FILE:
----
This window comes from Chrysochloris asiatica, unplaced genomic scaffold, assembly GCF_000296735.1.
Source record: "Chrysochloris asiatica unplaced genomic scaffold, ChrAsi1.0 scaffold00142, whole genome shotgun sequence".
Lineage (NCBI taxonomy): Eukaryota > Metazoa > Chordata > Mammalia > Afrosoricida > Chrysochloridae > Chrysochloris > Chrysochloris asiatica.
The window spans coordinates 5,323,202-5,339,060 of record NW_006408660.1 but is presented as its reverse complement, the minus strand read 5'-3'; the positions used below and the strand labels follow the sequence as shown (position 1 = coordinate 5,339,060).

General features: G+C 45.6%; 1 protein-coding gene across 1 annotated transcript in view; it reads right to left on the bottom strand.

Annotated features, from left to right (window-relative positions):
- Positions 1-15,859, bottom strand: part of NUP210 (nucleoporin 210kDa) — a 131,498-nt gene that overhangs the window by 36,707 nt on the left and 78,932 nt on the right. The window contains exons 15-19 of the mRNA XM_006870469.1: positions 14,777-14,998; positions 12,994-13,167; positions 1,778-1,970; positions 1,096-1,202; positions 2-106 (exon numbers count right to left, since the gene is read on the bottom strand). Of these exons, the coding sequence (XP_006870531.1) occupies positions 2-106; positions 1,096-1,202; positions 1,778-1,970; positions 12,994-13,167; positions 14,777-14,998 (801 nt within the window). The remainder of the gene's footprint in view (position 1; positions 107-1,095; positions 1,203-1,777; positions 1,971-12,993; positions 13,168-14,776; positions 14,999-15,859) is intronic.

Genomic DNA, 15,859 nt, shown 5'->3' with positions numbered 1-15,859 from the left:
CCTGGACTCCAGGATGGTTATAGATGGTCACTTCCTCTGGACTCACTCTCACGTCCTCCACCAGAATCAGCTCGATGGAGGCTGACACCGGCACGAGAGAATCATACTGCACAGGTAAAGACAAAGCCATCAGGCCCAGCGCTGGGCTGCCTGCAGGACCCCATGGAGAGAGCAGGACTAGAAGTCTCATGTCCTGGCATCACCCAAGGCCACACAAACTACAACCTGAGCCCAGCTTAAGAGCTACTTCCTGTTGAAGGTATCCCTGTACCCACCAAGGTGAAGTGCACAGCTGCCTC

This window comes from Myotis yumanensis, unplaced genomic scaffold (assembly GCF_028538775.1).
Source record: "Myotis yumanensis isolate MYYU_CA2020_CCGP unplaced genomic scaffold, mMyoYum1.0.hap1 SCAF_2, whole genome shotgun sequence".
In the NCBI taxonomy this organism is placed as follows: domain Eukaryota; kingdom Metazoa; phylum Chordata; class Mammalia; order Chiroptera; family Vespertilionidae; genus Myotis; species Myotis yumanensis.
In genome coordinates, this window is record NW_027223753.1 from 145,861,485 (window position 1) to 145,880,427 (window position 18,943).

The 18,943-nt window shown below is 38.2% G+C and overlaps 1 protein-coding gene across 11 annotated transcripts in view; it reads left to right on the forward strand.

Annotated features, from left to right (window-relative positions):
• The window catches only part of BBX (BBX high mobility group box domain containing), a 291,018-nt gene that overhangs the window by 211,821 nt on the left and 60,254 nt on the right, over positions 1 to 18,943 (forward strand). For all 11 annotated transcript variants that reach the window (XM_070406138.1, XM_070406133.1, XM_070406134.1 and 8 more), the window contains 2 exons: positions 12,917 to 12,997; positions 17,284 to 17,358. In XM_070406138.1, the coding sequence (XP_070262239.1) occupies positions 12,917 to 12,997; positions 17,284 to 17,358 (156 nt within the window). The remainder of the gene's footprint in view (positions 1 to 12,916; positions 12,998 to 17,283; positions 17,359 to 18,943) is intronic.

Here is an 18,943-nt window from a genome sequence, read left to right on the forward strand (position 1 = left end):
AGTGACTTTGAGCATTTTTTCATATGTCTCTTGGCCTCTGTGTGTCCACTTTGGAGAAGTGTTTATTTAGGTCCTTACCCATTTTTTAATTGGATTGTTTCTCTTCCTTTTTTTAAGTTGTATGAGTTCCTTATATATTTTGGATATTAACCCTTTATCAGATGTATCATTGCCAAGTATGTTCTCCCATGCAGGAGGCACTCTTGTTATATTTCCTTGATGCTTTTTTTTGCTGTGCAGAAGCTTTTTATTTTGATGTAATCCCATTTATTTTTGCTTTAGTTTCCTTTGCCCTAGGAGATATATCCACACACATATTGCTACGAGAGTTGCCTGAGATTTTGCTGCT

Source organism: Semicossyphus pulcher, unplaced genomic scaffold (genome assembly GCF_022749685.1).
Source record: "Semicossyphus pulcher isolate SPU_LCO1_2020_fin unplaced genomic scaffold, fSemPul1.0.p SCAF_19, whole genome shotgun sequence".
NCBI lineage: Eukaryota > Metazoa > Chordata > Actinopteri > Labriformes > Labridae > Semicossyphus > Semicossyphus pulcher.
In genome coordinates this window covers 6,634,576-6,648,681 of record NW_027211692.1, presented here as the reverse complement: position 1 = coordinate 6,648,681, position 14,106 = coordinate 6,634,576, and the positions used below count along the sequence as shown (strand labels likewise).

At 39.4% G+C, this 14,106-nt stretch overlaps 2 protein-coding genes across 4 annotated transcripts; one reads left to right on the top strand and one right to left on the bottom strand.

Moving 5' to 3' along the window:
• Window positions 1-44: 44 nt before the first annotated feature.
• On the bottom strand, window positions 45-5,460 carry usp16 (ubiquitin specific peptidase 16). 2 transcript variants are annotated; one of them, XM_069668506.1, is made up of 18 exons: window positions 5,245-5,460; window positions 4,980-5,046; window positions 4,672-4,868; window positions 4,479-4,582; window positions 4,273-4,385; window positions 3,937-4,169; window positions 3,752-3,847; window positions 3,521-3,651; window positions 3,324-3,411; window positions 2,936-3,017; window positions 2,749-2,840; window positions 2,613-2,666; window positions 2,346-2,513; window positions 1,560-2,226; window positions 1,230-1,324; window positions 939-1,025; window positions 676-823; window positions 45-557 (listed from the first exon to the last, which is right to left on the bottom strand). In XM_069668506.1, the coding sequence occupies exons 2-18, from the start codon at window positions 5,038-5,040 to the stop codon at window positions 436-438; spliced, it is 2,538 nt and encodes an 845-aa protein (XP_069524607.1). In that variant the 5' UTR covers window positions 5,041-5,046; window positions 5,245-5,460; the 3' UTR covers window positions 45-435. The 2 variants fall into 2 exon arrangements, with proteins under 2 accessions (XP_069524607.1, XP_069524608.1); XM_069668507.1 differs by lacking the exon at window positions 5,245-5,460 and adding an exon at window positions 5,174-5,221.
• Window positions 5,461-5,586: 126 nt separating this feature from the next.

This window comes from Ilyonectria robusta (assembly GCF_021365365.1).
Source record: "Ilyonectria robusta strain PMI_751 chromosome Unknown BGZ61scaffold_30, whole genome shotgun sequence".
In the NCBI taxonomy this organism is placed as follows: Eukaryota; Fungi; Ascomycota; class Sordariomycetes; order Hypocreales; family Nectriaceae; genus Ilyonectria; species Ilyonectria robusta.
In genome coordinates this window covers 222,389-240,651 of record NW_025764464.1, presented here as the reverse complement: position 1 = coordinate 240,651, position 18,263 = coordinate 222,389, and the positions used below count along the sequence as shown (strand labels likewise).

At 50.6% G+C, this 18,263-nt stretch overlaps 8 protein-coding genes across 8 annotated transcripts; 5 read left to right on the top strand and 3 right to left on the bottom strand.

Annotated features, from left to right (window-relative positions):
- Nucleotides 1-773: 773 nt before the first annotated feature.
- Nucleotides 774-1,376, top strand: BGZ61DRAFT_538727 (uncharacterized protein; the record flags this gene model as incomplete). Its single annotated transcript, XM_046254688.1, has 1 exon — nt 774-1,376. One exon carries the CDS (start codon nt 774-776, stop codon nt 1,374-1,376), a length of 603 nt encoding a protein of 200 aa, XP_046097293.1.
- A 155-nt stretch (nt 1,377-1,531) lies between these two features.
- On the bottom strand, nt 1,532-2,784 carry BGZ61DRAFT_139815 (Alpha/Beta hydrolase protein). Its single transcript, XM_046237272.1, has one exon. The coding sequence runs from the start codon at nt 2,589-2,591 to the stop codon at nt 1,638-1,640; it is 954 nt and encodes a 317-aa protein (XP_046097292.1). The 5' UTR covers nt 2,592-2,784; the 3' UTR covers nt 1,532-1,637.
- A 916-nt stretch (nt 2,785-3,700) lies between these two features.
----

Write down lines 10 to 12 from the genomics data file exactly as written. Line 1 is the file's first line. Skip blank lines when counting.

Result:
This window comes from Myotis yumanensis, unplaced genomic scaffold (assembly GCF_028538775.1).
Source record: "Myotis yumanensis isolate MYYU_CA2020_CCGP unplaced genomic scaffold, mMyoYum1.0.hap1 SCAF_2, whole genome shotgun sequence".
In the NCBI taxonomy this organism is placed as follows: domain Eukaryota; kingdom Metazoa; phylum Chordata; class Mammalia; order Chiroptera; family Vespertilionidae; genus Myotis; species Myotis yumanensis.